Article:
How We Met: Cressida Cowell & Lauren Child
'We'd start playing Cluedo and end up decorating the board because it looked boring'
Sunday 17 October 2010
Cressida Cowell, 45, is an illustrator and children's author, best known for her series of novels starring Hiccup the Viking. The first novel in the series, 'How to Train Your Dragon', was recently turned into a blockbuster animation by DreamWorks. She lives in Hammersmith with her husband and three children
We were 16 when we first met and we'd both just moved to the same boarding school, Marlborough in Wiltshire. I remember first meeting Lauren in somebody's study, and I felt she was a kindred spirit from that instant. I remember she laughed at all my jokes, which is a very loveable decision to make.
We were both arty, creative people and that was a big connection. Lauren's father was the school's art teacher, and it had a fantastic art department – which was part of the reason I changed school. I remember both of us writing the beginnings of books both alone and with friends – I did this tongue-in-cheek romantic novel called Angora of the Shetland Isles – although interestingly we never did that sort of thing together. What I do remember is that we used talk to each other about children's books we liked: I introduced Lauren to Molesworth and she introduced me to Grimble.
Since then, we've always been close, and it's spooky how things have happened for us at the same time by sheer coincidence. After school, we took different paths: I read English at university, and was briefly in publishing. I spent a lot of time in my twenties feeling a bit left behind, and Lauren was also having difficulties. Then, we had our first books published in the same year – almost the same month, in fact. Also we started out writing picture books, and then both wrote a novel based on our picture-book character, and again published them in the same year.
Along with my sister, Lauren is my greatest confidante and our lives overlap in so many ways. For example, my daughter Maisie voiced Lola in the TV adaptation of Charlie and Lola. Lauren was trying to persuade [production company] Tiger Aspect to use a child's voice, rather than an adult voice actor, because she felt it would be more in the spirit of things. So she came round to my house with a Dictaphone, and recorded Maisie, who was four at the time. When they heard it, they realised Lauren was right.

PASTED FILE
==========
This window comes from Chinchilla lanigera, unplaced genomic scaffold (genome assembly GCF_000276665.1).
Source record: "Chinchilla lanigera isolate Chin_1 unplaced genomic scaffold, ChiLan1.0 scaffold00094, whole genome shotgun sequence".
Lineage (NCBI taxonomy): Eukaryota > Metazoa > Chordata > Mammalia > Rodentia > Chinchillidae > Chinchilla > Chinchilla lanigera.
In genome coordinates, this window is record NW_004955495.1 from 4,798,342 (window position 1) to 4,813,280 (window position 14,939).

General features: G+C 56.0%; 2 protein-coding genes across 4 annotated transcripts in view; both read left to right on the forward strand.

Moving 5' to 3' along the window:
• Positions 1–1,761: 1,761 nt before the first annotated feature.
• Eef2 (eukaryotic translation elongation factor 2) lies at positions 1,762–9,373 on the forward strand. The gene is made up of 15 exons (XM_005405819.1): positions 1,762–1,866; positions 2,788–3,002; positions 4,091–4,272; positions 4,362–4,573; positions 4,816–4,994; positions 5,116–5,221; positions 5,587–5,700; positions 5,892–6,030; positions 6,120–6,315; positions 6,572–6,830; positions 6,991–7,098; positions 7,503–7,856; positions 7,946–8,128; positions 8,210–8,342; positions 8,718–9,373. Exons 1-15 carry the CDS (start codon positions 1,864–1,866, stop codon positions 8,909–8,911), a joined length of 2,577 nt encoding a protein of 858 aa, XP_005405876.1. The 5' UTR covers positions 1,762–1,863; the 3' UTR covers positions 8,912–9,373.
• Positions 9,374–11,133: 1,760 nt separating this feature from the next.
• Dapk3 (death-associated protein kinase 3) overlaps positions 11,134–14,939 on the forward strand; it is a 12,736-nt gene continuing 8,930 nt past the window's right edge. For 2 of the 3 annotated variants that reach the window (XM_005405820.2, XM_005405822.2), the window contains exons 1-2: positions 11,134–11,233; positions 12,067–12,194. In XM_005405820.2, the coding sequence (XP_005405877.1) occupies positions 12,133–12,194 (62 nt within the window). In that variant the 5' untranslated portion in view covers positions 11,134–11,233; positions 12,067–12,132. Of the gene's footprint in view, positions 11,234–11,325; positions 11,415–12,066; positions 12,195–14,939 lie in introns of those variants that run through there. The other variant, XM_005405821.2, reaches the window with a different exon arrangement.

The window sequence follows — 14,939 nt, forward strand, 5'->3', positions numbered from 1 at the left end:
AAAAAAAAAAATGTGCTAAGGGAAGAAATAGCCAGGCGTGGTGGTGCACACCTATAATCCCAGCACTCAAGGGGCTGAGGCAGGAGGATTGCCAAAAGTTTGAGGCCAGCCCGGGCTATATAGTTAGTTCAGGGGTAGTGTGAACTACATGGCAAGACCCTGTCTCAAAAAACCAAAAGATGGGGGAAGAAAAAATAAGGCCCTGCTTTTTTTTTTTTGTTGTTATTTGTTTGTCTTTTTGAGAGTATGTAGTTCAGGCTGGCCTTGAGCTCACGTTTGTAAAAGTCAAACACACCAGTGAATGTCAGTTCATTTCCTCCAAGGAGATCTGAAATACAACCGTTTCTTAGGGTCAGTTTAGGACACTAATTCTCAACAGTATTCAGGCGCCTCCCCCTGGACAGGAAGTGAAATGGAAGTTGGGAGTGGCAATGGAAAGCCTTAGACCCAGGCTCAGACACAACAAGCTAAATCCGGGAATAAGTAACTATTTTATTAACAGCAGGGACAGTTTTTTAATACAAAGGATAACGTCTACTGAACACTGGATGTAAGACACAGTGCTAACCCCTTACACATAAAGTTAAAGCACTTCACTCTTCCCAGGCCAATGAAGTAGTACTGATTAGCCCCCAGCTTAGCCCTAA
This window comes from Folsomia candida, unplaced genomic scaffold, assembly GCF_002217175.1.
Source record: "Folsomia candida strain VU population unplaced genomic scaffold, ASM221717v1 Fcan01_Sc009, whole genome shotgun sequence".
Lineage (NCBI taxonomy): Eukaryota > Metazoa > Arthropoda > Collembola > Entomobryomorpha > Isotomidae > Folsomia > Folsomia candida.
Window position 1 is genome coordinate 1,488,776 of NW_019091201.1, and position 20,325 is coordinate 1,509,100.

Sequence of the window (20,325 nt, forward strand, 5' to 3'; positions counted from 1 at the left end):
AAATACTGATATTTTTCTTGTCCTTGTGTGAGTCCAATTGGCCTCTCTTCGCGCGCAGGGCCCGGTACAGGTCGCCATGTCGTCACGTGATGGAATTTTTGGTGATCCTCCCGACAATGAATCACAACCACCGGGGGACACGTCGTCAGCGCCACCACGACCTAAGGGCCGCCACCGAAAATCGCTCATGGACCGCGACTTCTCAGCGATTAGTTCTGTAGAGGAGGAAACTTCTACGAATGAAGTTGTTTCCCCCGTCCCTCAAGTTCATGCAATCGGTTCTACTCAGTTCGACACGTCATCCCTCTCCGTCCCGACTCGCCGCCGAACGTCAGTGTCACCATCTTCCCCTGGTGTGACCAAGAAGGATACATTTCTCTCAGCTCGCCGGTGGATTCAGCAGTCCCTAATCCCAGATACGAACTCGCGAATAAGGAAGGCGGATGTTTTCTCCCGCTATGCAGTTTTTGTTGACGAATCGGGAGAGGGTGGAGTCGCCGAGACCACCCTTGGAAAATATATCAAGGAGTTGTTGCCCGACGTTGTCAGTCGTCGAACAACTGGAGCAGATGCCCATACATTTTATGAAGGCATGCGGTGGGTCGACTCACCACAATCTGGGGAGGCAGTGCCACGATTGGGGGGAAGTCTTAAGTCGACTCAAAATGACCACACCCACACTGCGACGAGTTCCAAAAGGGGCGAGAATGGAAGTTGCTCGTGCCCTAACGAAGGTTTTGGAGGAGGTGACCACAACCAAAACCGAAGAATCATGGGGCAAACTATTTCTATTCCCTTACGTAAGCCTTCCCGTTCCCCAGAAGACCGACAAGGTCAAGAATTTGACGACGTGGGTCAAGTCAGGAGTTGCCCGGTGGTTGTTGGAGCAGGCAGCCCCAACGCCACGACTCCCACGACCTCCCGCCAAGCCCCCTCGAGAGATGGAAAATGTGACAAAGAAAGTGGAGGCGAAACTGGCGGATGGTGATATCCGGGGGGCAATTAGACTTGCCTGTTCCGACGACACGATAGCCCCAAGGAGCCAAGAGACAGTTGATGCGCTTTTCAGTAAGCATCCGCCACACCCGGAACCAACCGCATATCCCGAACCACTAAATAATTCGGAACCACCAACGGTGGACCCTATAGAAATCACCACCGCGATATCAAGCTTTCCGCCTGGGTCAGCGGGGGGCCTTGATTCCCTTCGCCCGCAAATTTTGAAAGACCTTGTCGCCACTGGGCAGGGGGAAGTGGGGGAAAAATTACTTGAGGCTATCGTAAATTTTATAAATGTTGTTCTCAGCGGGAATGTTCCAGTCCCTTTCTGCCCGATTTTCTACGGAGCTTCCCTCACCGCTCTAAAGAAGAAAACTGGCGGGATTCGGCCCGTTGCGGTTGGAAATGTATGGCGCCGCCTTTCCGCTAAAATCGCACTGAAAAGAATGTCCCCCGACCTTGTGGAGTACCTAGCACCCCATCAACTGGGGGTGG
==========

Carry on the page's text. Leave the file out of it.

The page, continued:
That's also a great example of how Lauren sticks to her guns. Five years before her first Clarice Bean book, she took it to a publisher who said, "Yes, we like it, we want to publish it... but we want you to change everything about it." She said, "You know what? I don't want to change everything about my book to please you." I really admire that strength about her.
Lauren Child, 45, is an illustrator and children's author, whose works include the Clarice Bean novels and the Charlie and Lola picture books. Her latest Charlie and Lola adventure, 'Slightly Invisible', is available now from Orchard Books. She lives in Belsize Park, north London
I met Cressida early on [at Marlborough] at what they call girl's coffee. One of the things I liked immediately about her was that she wasn't competitive. I could tell that she was funny and clever, but it wasn't in a show-off way. I'd come from a school where people were quick to pigeonhole you and you were always scared of saying the wrong thing. But because Marlborough had this arty reputation, it had an intake of unusual people, and there was a freedom about the friendships I made there.
Often in the holidays, I remember I'd go and stay with Cress in London, which was always quite exciting, being a country mouse. I remember funny afternoons when we didn't have anything to do and we'd start playing Cluedo, and then end up decorating the board because we thought it looked boring. I also remember Cress as the person who introduced me to taramasalata.
I was going through my parents' attic a few weeks ago, and I found lots of funny notes that Cressida had passed me in class. I think we've always shared a similar sense of humour. But on a deeper level, we've both always been interested in the psychological side of things: I think it intrigues us why people are the way they are, or why children react as they do.
It's great to have a friend in the same industry, and she's always giving me great advice. Recently when I saw her I was getting really panicky about my new book, because it was the first one which had been trailed a long way in advance, and that raised the anticipation around it. The next day Cressida phoned me up, and said: "Don't listen to anybody." That was really nice, knowing that she had been thinking about [my situation] beyond that evening.
One of the great things about a long friendship like ours is that it makes you feel forever young. We were at a friend's house not so long ago, and we were chatting on the fire escape, and Cressida dropped something over the edge. I remember seeing her nip over the side to pick it up, despite there being a huge drop below. I wasn't expecting her to do that at all; it's the kind of thing that takes you back to being schoolgirls again.
'How to Train your Dragon' is available on DVD on 15 November. Green Drops and Moonsquirters: The Utterly Imaginative World of Lauren Child, is at the Discover Children's Story Centre (London E15, discover.org.uk) until April 2011
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